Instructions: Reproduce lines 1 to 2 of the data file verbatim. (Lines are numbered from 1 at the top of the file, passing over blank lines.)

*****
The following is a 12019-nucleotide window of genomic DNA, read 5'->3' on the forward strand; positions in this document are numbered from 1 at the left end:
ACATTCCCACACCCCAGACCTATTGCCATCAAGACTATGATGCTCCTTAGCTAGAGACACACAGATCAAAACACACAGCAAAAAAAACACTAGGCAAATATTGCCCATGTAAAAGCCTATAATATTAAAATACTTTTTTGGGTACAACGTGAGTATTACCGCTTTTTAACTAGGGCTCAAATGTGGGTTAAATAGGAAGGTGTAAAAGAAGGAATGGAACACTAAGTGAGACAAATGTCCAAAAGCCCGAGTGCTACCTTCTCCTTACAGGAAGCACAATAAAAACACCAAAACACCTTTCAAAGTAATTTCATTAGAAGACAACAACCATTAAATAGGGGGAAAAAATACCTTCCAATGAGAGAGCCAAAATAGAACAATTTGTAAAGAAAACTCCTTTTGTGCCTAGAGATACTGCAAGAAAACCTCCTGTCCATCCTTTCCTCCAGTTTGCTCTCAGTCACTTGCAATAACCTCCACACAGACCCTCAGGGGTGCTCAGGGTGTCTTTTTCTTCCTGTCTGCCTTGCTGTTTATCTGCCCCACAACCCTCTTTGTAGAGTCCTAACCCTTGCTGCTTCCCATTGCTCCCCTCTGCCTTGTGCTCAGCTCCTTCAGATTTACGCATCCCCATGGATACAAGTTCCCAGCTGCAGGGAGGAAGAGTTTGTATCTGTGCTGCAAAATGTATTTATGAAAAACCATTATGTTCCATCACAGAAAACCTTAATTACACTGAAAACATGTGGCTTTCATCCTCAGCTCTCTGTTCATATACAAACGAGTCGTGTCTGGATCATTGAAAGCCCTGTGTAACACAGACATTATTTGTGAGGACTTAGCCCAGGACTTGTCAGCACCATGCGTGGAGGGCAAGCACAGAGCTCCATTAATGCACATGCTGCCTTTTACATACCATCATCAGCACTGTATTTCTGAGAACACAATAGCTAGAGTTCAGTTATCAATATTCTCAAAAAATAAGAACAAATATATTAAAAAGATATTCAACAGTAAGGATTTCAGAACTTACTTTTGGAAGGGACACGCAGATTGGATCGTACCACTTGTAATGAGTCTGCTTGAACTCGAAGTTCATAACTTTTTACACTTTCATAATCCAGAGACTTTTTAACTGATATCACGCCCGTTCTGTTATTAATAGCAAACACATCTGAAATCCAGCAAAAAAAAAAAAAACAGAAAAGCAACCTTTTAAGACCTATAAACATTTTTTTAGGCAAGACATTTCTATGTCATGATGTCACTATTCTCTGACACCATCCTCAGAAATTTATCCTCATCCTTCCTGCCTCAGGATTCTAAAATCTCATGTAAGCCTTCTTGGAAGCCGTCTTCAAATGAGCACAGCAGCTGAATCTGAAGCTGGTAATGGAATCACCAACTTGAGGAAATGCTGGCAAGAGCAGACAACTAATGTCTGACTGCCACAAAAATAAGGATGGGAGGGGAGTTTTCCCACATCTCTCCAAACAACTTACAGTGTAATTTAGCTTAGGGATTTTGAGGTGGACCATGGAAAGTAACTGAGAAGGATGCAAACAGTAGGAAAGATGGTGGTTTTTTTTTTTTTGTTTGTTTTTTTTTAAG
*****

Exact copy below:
The following is a 12019-nucleotide window of genomic DNA, read 5'->3' on the forward strand; positions in this document are numbered from 1 at the left end:
ACATTCCCACACCCCAGACCTATTGCCATCAAGACTATGATGCTCCTTAGCTAGAGACACACAGATCAAAACACACAGCAAAAAAAACACTAGGCAAATATTGCCCATGTAAAAGCCTATAATATTAAAATACTTTTTTGGGTACAACGTGAGTATTACCGCTTTTTAACTAGGGCTCAAATGTGGGTTAAATAGGAAGGTGTAAAAGAAGGAATGGAACACTAAGTGAGACAAATGTCCAAAAGCCCGAGTGCTACCTTCTCCTTACAGGAAGCACAATAAAAACACCAAAACACCTTTCAAAGTAATTTCATTAGAAGACAACAACCATTAAATAGGGGGAAAAAATACCTTCCAATGAGAGAGCCAAAATAGAACAATTTGTAAAGAAAACTCCTTTTGTGCCTAGAGATACTGCAAGAAAACCTCCTGTCCATCCTTTCCTCCAGTTTGCTCTCAGTCACTTGCAATAACCTCCACACAGACCCTCAGGGGTGCTCAGGGTGTCTTTTTCTTCCTGTCTGCCTTGCTGTTTATCTGCCCCACAACCCTCTTTGTAGAGTCCTAACCCTTGCTGCTTCCCATTGCTCCCCTCTGCCTTGTGCTCAGCTCCTTCAGATTTACGCATCCCCATGGATACAAGTTCCCAGCTGCAGGGAGGAAGAGTTTGTATCTGTGCTGCAAAATGTATTTATGAAAAACCATTATGTTCCATCACAGAAAACCTTAATTACACTGAAAACATGTGGCTTTCATCCTCAGCTCTCTGTTCATATACAAACGAGTCGTGTCTGGATCATTGAAAGCCCTGTGTAACACAGACATTATTTGTGAGGACTTAGCCCAGGACTTGTCAGCACCATGCGTGGAGGGCAAGCACAGAGCTCCATTAATGCACATGCTGCCTTTTACATACCATCATCAGCACTGTATTTCTGAGAACACAATAGCTAGAGTTCAGTTATCAATATTCTCAAAAAATAAGAACAAATATATTAAAAAGATATTCAACAGTAAGGATTTCAGAACTTACTTTTGGAAGGGACACGCAGATTGGATCGTACCACTTGTAATGAGTCTGCTTGAACTCGAAGTTCATAACTTTTTACACTTTCATAATCCAGAGACTTTTTAACTGATATCACGCCCGTTCTGTTATTAATAGCAAACACATCTGAAATCCAGCAAAAAAAAAAAAAACAGAAAAGCAACCTTTTAAGACCTATAAACATTTTTTTAGGCAAGACATTTCTATGTCATGATGTCACTATTCTCTGACACCATCCTCAGAAATTTATCCTCATCCTTCCTGCCTCAGGATTCTAAAATCTCATGTAAGCCTTCTTGGAAGCCGTCTTCAAATGAGCACAGCAGCTGAATCTGAAGCTGGTAATGGAATCACCAACTTGAGGAAATGCTGGCAAGAGCAGACAACTAATGTCTGACTGCCACAAAAATAAGGATGGGAGGGGAGTTTTCCCACATCTCTCCAAACAACTTACAGTGTAATTTAGCTTAGGGATTTTGAGGTGGACCATGGAAAGTAACTGAGAAGGATGCAAACAGTAGGAAAGATGGTGGTTTTTTTTTTTTTGTTTGTTTTTTTTTAAG